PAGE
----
It is of great importance for both database beginners and professionals to know how to apply file storage strategies such as File Table to searching technologies like Semantic Search for unstructured data analysis.

The first part of the series is all about setting up FileTable.

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Problem With Merge Replication And FILESTREAM

Gianluca Sartori walks us through an error when combining merge replication with FILESTREAM:

I published tables with FILESTREAM data before, but it seems like there is a particular planetary alignment that triggers an error during the execution of the snapshot agent.

This unlikely combination consists in a merge article with a FILESTREAM column and two UNIQUE indexes on the ROWGUIDCOL column. Yes, I know that generally it does not make sense to have two indexes on the same column, but this happened to be one of the cases where it did, so we had a CLUSTERED PRIMARY KEY on the uniqueidentifier column decorated with the ROWGUIDCOL attribute and, on top, one more NONCLUSTERED UNIQUE index on the same column, backed by a UNIQUE constraint.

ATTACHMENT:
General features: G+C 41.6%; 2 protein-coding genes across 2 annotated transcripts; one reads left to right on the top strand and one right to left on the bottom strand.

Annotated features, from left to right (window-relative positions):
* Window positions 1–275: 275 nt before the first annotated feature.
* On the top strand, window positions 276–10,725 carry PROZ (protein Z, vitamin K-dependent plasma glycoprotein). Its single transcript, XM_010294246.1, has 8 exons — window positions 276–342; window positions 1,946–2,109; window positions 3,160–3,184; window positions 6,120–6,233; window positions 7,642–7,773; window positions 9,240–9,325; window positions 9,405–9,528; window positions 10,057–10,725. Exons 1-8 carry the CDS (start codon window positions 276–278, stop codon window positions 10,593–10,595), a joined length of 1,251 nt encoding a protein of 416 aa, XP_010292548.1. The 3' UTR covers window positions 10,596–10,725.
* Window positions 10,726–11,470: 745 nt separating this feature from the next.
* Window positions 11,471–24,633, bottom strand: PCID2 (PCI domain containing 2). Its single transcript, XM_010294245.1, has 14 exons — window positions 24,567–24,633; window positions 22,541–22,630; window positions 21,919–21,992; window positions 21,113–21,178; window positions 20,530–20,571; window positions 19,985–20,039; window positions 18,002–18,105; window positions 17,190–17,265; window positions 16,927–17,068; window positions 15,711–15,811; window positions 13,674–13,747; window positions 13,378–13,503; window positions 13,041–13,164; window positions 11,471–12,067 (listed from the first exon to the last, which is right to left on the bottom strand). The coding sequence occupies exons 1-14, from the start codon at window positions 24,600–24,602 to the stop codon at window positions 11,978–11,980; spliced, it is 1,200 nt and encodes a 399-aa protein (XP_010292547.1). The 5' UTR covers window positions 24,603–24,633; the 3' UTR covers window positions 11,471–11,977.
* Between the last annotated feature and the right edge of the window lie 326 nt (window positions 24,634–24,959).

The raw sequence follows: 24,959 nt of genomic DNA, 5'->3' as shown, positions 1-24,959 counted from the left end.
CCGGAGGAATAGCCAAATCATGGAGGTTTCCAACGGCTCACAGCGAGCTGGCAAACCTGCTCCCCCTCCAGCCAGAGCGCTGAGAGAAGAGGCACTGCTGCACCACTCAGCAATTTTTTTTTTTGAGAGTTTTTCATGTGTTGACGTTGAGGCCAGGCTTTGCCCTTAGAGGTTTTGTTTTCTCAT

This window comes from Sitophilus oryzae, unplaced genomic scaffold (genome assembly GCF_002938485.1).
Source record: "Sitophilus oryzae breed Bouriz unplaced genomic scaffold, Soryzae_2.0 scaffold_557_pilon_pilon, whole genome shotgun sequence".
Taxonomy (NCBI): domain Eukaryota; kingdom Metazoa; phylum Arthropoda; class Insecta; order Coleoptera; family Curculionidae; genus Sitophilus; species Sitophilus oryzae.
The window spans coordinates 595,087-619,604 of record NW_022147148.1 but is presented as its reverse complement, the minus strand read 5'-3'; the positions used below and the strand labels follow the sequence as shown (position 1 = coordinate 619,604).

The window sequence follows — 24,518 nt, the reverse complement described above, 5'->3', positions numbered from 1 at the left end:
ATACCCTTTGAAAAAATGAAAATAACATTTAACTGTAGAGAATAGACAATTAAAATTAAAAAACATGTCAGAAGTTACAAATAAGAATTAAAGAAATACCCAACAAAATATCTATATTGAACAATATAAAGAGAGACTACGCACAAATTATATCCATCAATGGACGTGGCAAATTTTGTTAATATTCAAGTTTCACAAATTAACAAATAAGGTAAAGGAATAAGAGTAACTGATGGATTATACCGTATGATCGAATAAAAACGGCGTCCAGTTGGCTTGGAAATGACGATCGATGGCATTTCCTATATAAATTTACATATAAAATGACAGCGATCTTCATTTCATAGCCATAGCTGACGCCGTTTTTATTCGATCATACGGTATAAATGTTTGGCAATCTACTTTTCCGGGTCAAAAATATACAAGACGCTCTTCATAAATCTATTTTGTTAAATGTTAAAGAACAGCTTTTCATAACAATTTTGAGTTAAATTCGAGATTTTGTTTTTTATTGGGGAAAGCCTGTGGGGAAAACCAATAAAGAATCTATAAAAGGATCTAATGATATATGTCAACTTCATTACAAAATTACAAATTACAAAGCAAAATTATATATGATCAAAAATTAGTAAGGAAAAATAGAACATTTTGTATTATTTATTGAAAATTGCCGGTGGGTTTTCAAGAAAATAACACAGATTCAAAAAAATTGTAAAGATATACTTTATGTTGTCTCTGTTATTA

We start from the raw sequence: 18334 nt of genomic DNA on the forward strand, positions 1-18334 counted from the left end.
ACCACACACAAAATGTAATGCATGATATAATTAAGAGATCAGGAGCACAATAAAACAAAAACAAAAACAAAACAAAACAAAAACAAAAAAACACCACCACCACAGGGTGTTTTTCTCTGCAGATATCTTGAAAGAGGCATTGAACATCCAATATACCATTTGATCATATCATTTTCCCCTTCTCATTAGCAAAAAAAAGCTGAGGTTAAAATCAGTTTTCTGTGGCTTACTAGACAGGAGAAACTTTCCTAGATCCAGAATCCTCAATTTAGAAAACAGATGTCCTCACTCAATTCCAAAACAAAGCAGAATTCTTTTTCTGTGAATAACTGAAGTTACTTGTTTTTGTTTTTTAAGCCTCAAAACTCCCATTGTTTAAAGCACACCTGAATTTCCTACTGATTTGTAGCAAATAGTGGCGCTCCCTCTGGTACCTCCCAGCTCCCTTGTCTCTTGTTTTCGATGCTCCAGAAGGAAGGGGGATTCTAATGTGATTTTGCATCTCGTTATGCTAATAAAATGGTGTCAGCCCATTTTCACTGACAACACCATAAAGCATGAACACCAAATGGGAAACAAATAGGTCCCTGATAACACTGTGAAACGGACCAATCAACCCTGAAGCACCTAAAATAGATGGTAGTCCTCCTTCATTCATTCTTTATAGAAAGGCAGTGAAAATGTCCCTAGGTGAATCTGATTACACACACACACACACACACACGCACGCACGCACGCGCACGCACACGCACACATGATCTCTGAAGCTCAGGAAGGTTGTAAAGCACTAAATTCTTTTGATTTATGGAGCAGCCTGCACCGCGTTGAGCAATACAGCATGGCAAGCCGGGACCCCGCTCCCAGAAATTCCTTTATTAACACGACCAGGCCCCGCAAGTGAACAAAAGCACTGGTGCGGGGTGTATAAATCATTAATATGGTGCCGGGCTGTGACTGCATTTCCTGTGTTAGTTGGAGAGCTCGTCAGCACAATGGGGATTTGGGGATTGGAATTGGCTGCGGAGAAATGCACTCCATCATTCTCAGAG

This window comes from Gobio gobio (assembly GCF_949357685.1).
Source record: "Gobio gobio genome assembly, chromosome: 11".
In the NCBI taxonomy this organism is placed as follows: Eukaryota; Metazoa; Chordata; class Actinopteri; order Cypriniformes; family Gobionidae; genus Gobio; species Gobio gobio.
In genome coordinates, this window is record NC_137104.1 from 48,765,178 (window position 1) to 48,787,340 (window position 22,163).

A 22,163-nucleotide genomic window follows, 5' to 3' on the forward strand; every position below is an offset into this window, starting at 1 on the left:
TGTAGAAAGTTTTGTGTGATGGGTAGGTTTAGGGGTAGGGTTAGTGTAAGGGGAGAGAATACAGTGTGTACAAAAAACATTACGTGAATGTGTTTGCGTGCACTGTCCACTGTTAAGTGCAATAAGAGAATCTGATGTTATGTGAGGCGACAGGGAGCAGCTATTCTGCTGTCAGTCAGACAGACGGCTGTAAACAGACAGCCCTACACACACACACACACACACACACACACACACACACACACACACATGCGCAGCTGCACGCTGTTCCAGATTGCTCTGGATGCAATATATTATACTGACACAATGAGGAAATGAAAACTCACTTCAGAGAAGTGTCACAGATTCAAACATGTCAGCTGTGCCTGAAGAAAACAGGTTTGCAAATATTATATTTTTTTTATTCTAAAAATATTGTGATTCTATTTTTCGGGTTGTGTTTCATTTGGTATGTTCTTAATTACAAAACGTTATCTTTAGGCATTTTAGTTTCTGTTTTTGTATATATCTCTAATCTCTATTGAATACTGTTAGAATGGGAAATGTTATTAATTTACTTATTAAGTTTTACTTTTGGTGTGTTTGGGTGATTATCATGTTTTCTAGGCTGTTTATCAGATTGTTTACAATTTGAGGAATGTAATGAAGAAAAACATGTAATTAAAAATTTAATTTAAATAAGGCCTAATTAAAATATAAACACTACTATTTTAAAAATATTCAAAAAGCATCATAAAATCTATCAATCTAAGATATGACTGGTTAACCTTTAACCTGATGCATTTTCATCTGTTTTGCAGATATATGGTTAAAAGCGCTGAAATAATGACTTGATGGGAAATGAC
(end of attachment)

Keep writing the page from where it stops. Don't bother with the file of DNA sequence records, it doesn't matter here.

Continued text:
Setting up the publication does not throw any error, but generating the initial snapshot for the publication does:

Cannot create, drop, enable, or disable more than one constraint,
column, index, or trigger named 'ncMSmerge_conflict_TestMergeRep_DataStream'
in this context. Duplicate names are not allowed.

This is a rather specific confluence of events, so it probably won’t affect many people.  Still, it is a bug.

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Filestream Garbage Collection Bug

Andy Mallon found a bug with Filestream:

I tracked the problem back to this specific scenario: When you have a database that is part of an Availability Group, and you drop a table that contains filestream data, the filestream garbage collection does not clean up the data container subdirectory that corresponds to that table. Garbage collection will continue to clean up other items (eg, deleted rows), but the dropped table never gets cleaned up.

I’ve logged this as a connect item for your up-voting pleasure.

Go forth and upvote.